The history of our school, and some images of then and now.
The new building was officially opened on 4th May, 1910 by the Honorable J. E. Mackey, the local Minister for the Electorate. Mr. Mackey also played an influential part alongside the community to obtain the new building. At this time the school name was changed to Nilma, coinciding with the re-naming of the Post Office and Railway Station. The name Nilma was chosen as it was the Aboriginal name for ‘the home of the Gang Gang Cockatoo’.
The name was changed in March 1910, due to the confusion within the postal service. There was also a town named ‘Broomfield’, which was near Creswick, which was very similar to ‘Bloomfield’.
Once the new building had opened, the Library had 150 books, pictures and drawings, which were donated by community members
Mr. Williams donated £20 himself and also Cr. Count Von Horn donated £2 so as to encourage regular attendance.
Mr. Williams, who was the Head Teacher at the time, was quite artistic, the school building was well known for the decorations that he had put on the walls. Mr Williams also built a miniature rifle range at the school for student use.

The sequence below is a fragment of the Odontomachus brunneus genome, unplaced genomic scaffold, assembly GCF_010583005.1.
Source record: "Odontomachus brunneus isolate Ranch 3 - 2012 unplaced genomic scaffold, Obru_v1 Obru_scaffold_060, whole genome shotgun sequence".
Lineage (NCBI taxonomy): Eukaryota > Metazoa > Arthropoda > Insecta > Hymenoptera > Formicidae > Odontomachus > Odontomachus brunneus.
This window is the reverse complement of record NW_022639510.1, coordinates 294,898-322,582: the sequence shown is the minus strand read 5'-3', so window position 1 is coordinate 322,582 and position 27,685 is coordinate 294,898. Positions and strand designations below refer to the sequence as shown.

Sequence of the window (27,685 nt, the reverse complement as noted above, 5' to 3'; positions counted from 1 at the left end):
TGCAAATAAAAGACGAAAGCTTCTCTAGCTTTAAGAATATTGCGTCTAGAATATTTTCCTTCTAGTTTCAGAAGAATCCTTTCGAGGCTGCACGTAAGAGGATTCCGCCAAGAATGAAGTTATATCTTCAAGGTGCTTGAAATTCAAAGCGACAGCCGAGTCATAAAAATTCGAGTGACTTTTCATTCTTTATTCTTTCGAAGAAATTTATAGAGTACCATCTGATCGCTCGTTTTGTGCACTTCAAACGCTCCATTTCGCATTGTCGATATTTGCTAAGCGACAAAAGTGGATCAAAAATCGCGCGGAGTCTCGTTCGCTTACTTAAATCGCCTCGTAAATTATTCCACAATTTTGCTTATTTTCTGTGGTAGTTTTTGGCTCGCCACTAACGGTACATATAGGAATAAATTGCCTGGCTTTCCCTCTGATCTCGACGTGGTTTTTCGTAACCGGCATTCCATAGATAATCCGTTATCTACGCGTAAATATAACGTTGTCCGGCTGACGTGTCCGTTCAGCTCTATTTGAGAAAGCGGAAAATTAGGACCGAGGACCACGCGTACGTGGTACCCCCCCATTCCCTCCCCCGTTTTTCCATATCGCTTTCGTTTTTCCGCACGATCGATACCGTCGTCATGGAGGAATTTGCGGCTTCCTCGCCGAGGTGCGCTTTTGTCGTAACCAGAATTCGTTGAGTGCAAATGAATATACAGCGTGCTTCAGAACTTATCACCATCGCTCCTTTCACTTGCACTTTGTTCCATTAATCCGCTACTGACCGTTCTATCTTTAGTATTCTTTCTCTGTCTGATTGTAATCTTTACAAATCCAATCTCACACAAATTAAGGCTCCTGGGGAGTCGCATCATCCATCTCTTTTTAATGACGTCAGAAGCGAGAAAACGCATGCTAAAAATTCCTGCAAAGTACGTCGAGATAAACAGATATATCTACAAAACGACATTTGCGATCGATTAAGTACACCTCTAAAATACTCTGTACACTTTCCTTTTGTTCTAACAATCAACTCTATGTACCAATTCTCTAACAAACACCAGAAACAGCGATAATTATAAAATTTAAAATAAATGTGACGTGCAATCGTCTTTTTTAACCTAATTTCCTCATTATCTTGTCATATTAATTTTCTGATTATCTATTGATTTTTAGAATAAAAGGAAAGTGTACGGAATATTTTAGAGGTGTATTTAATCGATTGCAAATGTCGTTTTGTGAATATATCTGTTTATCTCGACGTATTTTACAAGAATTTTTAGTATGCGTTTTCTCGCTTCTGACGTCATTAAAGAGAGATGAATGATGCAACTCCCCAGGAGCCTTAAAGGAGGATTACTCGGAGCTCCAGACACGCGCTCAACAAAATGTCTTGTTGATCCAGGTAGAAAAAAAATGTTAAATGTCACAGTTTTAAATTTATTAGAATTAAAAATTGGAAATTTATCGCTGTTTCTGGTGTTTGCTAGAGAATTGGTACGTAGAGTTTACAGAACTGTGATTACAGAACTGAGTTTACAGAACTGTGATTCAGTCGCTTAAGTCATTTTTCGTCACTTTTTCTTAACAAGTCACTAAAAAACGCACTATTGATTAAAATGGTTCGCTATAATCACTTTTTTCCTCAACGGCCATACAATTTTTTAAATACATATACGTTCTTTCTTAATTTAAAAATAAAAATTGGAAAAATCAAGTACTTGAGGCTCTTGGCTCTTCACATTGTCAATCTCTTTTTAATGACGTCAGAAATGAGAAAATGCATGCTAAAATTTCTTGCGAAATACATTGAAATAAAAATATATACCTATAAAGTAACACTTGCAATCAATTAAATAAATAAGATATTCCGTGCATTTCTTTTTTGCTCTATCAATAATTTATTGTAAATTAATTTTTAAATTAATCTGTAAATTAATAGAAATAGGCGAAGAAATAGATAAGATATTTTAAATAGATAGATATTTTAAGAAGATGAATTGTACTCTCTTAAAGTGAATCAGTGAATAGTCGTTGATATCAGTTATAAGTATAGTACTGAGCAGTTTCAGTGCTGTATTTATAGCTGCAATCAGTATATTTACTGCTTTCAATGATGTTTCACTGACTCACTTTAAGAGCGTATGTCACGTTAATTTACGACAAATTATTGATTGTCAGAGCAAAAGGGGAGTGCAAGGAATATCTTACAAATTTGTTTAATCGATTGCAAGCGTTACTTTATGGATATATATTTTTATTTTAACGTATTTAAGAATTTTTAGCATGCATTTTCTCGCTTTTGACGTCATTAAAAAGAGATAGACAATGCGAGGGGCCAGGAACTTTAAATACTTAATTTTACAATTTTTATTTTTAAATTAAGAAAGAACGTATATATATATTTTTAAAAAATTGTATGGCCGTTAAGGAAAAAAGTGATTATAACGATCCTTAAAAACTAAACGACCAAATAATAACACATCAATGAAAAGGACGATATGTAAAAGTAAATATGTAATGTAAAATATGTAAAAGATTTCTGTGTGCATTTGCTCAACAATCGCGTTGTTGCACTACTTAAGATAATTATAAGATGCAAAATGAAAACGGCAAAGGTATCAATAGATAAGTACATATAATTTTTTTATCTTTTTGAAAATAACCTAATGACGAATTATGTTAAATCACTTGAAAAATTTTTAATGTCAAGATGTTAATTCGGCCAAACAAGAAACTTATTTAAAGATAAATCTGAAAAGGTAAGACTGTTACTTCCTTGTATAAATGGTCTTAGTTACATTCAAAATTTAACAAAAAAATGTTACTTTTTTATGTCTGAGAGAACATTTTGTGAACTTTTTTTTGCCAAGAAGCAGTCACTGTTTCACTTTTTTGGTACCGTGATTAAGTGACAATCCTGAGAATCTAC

The old original building was used as a sewing/ science room, donations towards this were from the local residents.
A rifle rack was built into the new building to house 22 rifles as many students from the school had become part of a Cadet Movement that was popular in primary schools in that era.
The original building was in use until it was sold and taken away by Mr. J. Fraser in 1921. It was relocated to Nilma North.
A new flag pole was erected in 1911 along with a ‘Bell and Stand’, was supplied to the School which ‘besides being an ornament to the grounds, serves to awaken the solitudes of Nilma’.
The bell still stands in the school grounds today, and rings out to attract attention of the children.